Movie Review: The Wolverine is sharper than Origins
Director: James Mangold
Writers: Mark Bomback (screenplay), Scott Frank (screenplay)
Stars: Hugh Jackman, Tao Okamoto, Rila Fukushima
Synopsis: Summoned to Japan by an old acquaintance, Wolverine becomes embroiled in a conflict that forces him to confront his own demons.
James Mangold does a pretty good job here minus a few hiccups as we continue Logan’s story as Wolverine. Mangold does a good job of capturing what is a mostly down-to-earth, realistic type setting until we get to some of the later action sequences. There’s a series of flashbacks and dreams used when Logan is dreaming that I thought was used well as Jean Gray comes back to haunt Logan, creating conflict with him and his immortality. In the middle of all of that Mangold captures the Logan-rugged aesthetic really well which brings you right into the character and what he’s doing. At one point, Logan loses his healing ability and the way that was captured, while used before, brought you into the character well so you could understand what he’s seeing and why he’s struggling. There are some elements toward the end of the film that make me question some of the continuity of the X-Men story and was even a little distracting. The action sequences become very comic book-y and you lose the sense of ruggedness and realism the film started out with. The story also seems to have little purpose and while it does come around at the end, Mangold lost the ability to make sense of the lead up to the reveal. Overall, the fun and the journey of this character is much better here than previous films and it will carry momentum into further X-Men films.
The story is a descent one but it has a few flaws that does detract from the film. As the story picks up, we find Logan who is struggling with himself and the guilt of what happens at the end of X3. He begins to see Jean Gray in his dreams as well as an old friend he once saved during the drop of the atomic bomb on Japan, Yashida. Yashida is now dying and requests to see Logan before he dies and when they meet up, Yashida reveals he can end Logan’s immortality. From there, it’s revealed that Logan is beginning to lose his healing ability and he is keeping Yashida’s granddaughter, Mariko, from being killed by a Japanese mafia. It’s along this journey where the film starts to get away from itself and Logan apparently has the ability to not only heal quickly, but also fall in love pretty quickly. His relationship with Mariko becomes intimate and isn’t well explored. It seems forced, especially since Logan is in the middle of dealing with Jean Gray in his dreams and the hurt that came from that love with her. The antagonist story line isn’t very clear and it becomes clumsy and all over the place. Other story arcs including Mariko’s father, Mariko’s fiancé, and an old boyfriend of Mariko are introduced but mostly just add clutter. The father story arc makes sense and does add to the movie but the rest of them aren’t needed and just waste screen time. Give me more Logan. The reveal at the end doesn’t do anything either and won’t be surprising to many. However, because of the events in the final battle, it raises continuity questions and questions about Logan as the Wolverine. The script saves itself though in the post-credits where it teases X-Men: Days of Future Past which is easily the best part of the whole movie and it’s amazing.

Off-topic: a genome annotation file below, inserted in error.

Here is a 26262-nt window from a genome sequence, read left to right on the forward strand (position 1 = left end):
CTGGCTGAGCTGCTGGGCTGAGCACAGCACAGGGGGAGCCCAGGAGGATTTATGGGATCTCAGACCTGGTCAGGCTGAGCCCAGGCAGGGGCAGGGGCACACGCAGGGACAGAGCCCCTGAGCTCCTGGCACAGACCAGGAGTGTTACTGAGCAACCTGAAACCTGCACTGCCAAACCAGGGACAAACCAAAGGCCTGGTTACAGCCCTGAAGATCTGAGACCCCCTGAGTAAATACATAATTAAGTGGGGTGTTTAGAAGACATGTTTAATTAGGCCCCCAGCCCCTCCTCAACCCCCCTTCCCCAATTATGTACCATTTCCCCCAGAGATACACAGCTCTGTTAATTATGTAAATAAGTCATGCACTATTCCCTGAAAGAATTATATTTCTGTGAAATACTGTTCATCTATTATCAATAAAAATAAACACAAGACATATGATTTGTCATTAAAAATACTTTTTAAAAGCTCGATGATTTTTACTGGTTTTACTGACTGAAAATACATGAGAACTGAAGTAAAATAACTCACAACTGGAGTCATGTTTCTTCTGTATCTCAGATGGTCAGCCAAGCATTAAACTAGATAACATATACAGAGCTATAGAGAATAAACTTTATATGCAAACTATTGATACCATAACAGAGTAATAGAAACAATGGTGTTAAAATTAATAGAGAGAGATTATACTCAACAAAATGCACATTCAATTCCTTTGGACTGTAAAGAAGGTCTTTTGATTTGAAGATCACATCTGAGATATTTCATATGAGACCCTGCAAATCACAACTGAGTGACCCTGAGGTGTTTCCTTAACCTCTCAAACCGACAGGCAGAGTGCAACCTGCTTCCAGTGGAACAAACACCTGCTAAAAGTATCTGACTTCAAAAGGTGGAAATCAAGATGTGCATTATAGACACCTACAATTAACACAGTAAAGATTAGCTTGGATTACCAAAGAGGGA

Hugh Jackman was born to play this role and he’s incredible with the iconic character once again. He just knows the ins and outs of how to bring Logan to life and Jackman knows what he’s doing here. He loves the character and you can tell every time he’s on screen. What’s important here though, is the fact that he has to carry this film the whole way. We get no other X-Men characters that people know and like, which will hurt this film as well. Hal Yamanouchi, Tao Okamoto, Rila Fukushima, Hiroyuki Sanada, Brian Tee and Svetlana Khodchenkova are great actors and give good performances but, most people will not know these names nor their characters. Other than Jean Gray cameos we are introduced to a completely new environment and aesthetic than what we’ve seen before. However, the performances do stand by themselves and the Japanese, and one Russian, actors in this film are good and fun to watch. While a few of the characters aren’t necessary or done well, the performances are fine. And as the title suggests anyway, this is all about Hugh Jackman and how he carries the story forward, which he does well.
Marco Beltrami gets the nod to score here and while I like Beltrami, the score is mostly boring and isn’t very fun for a comic book movie. To his credit, the movie is a little bit darker than previous films and needs to be grittier but that could of been done in a not-so-boring way. With a character like The Wolverine, the music could of been a little bit more edgier and perhaps more synthesized than what we get. It’ll be hard for anyone to live up to Henry Jackman’s X-Men First Class score, but you can still come up with something more reachable. Beltrami folded on this one.